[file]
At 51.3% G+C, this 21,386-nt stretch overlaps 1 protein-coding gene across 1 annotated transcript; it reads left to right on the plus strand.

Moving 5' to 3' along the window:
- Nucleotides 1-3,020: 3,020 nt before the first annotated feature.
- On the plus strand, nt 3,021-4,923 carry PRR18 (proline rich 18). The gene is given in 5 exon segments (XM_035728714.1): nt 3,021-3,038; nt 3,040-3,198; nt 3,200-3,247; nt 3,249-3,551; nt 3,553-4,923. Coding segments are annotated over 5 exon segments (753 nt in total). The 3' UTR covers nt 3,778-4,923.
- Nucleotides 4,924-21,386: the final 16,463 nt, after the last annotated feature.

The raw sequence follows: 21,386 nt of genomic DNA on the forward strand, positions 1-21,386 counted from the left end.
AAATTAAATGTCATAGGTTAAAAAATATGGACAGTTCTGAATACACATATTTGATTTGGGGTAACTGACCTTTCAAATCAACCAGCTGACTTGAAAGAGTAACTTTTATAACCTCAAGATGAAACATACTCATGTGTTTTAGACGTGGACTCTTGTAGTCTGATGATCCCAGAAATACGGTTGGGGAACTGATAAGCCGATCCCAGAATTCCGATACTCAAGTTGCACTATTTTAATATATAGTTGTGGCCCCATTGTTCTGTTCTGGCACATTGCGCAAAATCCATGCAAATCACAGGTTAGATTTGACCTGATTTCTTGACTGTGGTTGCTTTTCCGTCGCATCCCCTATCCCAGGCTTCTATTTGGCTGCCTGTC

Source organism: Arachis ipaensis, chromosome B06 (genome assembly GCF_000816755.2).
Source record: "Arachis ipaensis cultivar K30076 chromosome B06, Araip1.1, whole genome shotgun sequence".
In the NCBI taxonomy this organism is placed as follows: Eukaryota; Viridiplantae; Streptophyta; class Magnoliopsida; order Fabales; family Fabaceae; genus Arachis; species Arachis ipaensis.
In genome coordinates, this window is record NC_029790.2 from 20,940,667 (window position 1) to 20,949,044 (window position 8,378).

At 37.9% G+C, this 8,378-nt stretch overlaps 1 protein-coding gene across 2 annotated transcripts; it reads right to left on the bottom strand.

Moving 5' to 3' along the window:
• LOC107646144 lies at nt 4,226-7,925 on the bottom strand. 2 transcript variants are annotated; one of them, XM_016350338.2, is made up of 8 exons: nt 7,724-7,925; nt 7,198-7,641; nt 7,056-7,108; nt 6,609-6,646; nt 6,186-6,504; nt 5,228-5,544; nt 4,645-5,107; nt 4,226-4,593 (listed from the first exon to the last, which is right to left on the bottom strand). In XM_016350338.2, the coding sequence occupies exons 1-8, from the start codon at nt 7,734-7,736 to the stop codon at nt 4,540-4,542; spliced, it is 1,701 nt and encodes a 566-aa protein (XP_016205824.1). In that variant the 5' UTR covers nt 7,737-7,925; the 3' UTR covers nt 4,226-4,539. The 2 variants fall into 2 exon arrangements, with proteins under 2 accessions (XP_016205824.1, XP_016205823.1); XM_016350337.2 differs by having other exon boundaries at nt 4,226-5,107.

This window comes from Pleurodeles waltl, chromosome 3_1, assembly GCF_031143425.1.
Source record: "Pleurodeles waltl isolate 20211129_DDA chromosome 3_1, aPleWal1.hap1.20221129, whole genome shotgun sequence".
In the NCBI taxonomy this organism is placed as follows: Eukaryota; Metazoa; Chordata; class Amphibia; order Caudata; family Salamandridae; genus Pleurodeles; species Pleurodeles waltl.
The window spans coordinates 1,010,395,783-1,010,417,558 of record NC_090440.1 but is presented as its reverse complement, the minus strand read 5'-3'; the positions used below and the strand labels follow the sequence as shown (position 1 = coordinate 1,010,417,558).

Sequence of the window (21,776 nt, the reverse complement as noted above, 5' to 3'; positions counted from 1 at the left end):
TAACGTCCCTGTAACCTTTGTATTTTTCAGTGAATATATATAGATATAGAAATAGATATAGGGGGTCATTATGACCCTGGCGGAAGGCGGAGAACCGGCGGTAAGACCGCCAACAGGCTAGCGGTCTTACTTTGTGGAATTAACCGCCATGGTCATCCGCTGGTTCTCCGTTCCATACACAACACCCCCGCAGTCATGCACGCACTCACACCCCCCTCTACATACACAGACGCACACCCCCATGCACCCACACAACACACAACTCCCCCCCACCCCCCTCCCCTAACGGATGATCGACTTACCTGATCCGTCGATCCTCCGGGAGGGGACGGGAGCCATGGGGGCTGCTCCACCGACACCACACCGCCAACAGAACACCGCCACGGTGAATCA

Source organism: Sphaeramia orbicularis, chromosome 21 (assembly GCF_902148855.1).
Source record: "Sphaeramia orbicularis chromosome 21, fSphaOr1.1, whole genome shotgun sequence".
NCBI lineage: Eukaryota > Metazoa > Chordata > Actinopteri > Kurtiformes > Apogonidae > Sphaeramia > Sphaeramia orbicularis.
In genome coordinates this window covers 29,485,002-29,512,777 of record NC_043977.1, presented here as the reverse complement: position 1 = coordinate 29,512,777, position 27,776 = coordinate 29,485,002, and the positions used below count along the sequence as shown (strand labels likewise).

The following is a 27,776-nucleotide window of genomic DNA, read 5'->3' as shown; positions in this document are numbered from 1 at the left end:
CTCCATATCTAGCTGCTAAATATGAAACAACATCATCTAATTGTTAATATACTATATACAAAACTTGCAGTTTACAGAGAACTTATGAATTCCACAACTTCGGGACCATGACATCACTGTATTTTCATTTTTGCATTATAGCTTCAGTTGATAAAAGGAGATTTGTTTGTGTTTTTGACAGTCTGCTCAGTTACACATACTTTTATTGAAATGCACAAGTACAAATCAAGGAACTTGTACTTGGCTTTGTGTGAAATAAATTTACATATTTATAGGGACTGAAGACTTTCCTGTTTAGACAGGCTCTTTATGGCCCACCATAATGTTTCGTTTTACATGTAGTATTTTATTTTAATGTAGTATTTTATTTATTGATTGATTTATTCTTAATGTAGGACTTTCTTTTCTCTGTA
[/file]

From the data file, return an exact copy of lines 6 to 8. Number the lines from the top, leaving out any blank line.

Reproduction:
The raw sequence follows: 21,386 nt of genomic DNA on the forward strand, positions 1-21,386 counted from the left end.
AAATTAAATGTCATAGGTTAAAAAATATGGACAGTTCTGAATACACATATTTGATTTGGGGTAACTGACCTTTCAAATCAACCAGCTGACTTGAAAGAGTAACTTTTATAACCTCAAGATGAAACATACTCATGTGTTTTAGACGTGGACTCTTGTAGTCTGATGATCCCAGAAATACGGTTGGGGAACTGATAAGCCGATCCCAGAATTCCGATACTCAAGTTGCACTATTTTAATATATAGTTGTGGCCCCATTGTTCTGTTCTGGCACATTGCGCAAAATCCATGCAAATCACAGGTTAGATTTGACCTGATTTCTTGACTGTGGTTGCTTTTCCGTCGCATCCCCTATCCCAGGCTTCTATTTGGCTGCCTGTC

Source organism: Arachis ipaensis, chromosome B06 (genome assembly GCF_000816755.2).